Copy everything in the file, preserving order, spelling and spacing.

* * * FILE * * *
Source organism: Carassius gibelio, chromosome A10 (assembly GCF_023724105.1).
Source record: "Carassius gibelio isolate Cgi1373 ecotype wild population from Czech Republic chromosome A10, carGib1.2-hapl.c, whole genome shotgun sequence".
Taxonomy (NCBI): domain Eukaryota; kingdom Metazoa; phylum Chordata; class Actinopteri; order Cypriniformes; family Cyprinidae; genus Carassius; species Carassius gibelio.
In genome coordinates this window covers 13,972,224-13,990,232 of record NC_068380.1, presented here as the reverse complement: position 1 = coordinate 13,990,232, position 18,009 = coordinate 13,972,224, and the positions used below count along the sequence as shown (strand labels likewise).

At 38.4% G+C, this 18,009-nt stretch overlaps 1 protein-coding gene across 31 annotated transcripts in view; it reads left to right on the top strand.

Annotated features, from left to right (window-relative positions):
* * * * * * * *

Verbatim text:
Source organism: Carassius gibelio, chromosome A10 (assembly GCF_023724105.1).
Source record: "Carassius gibelio isolate Cgi1373 ecotype wild population from Czech Republic chromosome A10, carGib1.2-hapl.c, whole genome shotgun sequence".
Taxonomy (NCBI): domain Eukaryota; kingdom Metazoa; phylum Chordata; class Actinopteri; order Cypriniformes; family Cyprinidae; genus Carassius; species Carassius gibelio.
In genome coordinates this window covers 13,972,224-13,990,232 of record NC_068380.1, presented here as the reverse complement: position 1 = coordinate 13,990,232, position 18,009 = coordinate 13,972,224, and the positions used below count along the sequence as shown (strand labels likewise).

At 38.4% G+C, this 18,009-nt stretch overlaps 1 protein-coding gene across 31 annotated transcripts in view; it reads left to right on the top strand.

Annotated features, from left to right (window-relative positions):